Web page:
This guide will help you with that planning, giving you the answers you need and the guidelines you want to help you choose a facility and make the transition. With a little bit of help and information, you can make this transition as easy as possible for yourself and your loved one. 

Is It Time to Make the Move?

One of the first questions you will have to answer when making the transition to assisted living is whether or not it is time to do so. Each family will have to answer this question for themselves, as no two situations have the same unique problems and challenges. However, there are some factors that can make an impact on your decision. Here are some things to consider.

  • Consider how much help is needed at home. There comes a point in many senior adults' lives when they no longer can handle their own care, and the amount of help necessary is more than their adult children can provide, either due to scheduling, distance, or some other factor.
  • Consider the individual's medical needs. When continued medical care is needed throughout the day, it's often more cost effective to have the individual's care handled at a facility, rather than through caretakers at home. This is particularly true when round-the-clock care is needed, but all adult children have jobs outside of the home.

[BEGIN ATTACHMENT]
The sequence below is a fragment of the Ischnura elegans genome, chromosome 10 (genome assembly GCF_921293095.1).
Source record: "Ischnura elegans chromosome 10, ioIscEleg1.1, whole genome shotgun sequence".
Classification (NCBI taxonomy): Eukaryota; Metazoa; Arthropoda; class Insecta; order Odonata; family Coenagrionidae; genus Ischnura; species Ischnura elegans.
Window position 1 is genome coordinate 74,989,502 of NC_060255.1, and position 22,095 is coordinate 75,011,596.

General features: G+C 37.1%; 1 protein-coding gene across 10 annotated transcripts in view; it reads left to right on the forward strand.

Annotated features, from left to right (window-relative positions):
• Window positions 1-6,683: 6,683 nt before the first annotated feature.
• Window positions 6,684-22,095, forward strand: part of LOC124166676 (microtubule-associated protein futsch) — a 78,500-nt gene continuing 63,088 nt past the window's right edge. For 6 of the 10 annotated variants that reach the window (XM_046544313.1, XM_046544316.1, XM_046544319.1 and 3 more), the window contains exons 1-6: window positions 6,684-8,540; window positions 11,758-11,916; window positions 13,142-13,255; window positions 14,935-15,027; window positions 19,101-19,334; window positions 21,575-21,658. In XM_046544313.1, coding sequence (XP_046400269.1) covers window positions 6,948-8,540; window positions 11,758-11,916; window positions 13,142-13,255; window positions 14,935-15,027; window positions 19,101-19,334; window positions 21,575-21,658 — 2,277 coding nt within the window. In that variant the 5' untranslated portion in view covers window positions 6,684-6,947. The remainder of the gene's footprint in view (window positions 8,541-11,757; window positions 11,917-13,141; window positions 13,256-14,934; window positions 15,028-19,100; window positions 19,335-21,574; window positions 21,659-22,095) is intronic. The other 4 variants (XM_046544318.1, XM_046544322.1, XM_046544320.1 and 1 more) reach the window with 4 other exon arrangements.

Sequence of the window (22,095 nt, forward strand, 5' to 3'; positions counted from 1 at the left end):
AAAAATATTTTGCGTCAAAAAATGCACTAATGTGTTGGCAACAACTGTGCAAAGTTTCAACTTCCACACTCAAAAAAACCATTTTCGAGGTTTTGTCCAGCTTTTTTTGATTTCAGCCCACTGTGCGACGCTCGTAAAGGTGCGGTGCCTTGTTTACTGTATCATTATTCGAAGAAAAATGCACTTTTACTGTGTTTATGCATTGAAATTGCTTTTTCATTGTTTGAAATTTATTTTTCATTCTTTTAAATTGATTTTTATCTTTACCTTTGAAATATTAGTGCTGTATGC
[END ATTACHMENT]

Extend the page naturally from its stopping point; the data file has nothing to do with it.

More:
• Consider quality of life. Assisted living facilities have programs to help keep their residents engaged and entertained. Is your loved one's quality of life suffering because they are home and alone most of the day? Making the move may actually be beneficial to them.
  • Does your loved one represent a wandering risk? If your loved one tends to wander, you may need additional help to keep them safe.
  • Is the home safe? Are there safety issues in the home, such as falling hazards, that you can't overcome? Safety needs to be a top priority, and sometimes elderly people cannot be cared for safely at home.
  • Is your loved one having a hard time recovering from illness or surgery? Ongoing health problems are often a key indicator that you need more help to keep your loved one protected.
  • Is the caretaker under stress? The health and well-being of the caregiver also needs to be considered. Caregiver stress is a very real problem, and one that can be alleviated by utilizing the help of an assisted living facility.